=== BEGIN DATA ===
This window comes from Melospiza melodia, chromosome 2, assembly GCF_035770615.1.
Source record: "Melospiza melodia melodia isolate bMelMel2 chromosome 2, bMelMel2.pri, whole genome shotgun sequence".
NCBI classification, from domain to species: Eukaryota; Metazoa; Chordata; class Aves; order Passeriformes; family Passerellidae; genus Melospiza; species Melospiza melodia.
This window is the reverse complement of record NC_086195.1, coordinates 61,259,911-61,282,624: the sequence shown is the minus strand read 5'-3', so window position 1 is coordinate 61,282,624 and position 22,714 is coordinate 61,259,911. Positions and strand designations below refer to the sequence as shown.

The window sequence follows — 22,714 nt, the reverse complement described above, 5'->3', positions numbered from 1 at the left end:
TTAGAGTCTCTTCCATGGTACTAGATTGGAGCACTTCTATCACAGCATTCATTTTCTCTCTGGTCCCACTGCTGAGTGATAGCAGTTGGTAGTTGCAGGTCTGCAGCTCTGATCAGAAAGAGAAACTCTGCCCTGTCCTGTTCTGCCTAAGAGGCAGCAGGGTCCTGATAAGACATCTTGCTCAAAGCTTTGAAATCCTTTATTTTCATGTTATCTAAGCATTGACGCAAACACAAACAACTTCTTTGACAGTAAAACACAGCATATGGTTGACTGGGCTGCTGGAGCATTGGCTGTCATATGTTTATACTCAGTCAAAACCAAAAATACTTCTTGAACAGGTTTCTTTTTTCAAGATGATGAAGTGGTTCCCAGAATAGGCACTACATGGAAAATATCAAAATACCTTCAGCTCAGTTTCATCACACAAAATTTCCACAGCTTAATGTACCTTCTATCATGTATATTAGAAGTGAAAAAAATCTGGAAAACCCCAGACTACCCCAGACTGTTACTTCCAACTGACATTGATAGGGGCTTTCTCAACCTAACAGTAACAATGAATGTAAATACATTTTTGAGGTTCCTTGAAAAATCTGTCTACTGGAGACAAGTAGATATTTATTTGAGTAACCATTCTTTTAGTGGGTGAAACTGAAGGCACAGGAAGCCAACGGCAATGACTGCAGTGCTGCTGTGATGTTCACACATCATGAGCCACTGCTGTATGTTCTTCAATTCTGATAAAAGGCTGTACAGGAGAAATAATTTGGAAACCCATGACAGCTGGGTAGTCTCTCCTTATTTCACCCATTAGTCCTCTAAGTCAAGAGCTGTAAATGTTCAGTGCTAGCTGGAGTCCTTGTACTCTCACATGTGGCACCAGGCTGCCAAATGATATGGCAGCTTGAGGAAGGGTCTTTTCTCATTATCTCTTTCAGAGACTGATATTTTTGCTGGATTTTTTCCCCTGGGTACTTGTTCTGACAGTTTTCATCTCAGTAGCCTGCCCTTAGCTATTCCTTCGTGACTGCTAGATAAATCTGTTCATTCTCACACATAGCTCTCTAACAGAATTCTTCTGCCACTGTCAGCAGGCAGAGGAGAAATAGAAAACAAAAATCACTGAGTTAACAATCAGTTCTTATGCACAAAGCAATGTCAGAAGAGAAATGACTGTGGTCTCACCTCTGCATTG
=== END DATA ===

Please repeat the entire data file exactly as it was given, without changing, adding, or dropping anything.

This window comes from Melospiza melodia, chromosome 2, assembly GCF_035770615.1.
Source record: "Melospiza melodia melodia isolate bMelMel2 chromosome 2, bMelMel2.pri, whole genome shotgun sequence".
NCBI classification, from domain to species: Eukaryota; Metazoa; Chordata; class Aves; order Passeriformes; family Passerellidae; genus Melospiza; species Melospiza melodia.
This window is the reverse complement of record NC_086195.1, coordinates 61,259,911-61,282,624: the sequence shown is the minus strand read 5'-3', so window position 1 is coordinate 61,282,624 and position 22,714 is coordinate 61,259,911. Positions and strand designations below refer to the sequence as shown.

The window sequence follows — 22,714 nt, the reverse complement described above, 5'->3', positions numbered from 1 at the left end:
TTAGAGTCTCTTCCATGGTACTAGATTGGAGCACTTCTATCACAGCATTCATTTTCTCTCTGGTCCCACTGCTGAGTGATAGCAGTTGGTAGTTGCAGGTCTGCAGCTCTGATCAGAAAGAGAAACTCTGCCCTGTCCTGTTCTGCCTAAGAGGCAGCAGGGTCCTGATAAGACATCTTGCTCAAAGCTTTGAAATCCTTTATTTTCATGTTATCTAAGCATTGACGCAAACACAAACAACTTCTTTGACAGTAAAACACAGCATATGGTTGACTGGGCTGCTGGAGCATTGGCTGTCATATGTTTATACTCAGTCAAAACCAAAAATACTTCTTGAACAGGTTTCTTTTTTCAAGATGATGAAGTGGTTCCCAGAATAGGCACTACATGGAAAATATCAAAATACCTTCAGCTCAGTTTCATCACACAAAATTTCCACAGCTTAATGTACCTTCTATCATGTATATTAGAAGTGAAAAAAATCTGGAAAACCCCAGACTACCCCAGACTGTTACTTCCAACTGACATTGATAGGGGCTTTCTCAACCTAACAGTAACAATGAATGTAAATACATTTTTGAGGTTCCTTGAAAAATCTGTCTACTGGAGACAAGTAGATATTTATTTGAGTAACCATTCTTTTAGTGGGTGAAACTGAAGGCACAGGAAGCCAACGGCAATGACTGCAGTGCTGCTGTGATGTTCACACATCATGAGCCACTGCTGTATGTTCTTCAATTCTGATAAAAGGCTGTACAGGAGAAATAATTTGGAAACCCATGACAGCTGGGTAGTCTCTCCTTATTTCACCCATTAGTCCTCTAAGTCAAGAGCTGTAAATGTTCAGTGCTAGCTGGAGTCCTTGTACTCTCACATGTGGCACCAGGCTGCCAAATGATATGGCAGCTTGAGGAAGGGTCTTTTCTCATTATCTCTTTCAGAGACTGATATTTTTGCTGGATTTTTTCCCCTGGGTACTTGTTCTGACAGTTTTCATCTCAGTAGCCTGCCCTTAGCTATTCCTTCGTGACTGCTAGATAAATCTGTTCATTCTCACACATAGCTCTCTAACAGAATTCTTCTGCCACTGTCAGCAGGCAGAGGAGAAATAGAAAACAAAAATCACTGAGTTAACAATCAGTTCTTATGCACAAAGCAATGTCAGAAGAGAAATGACTGTGGTCTCACCTCTGCATTG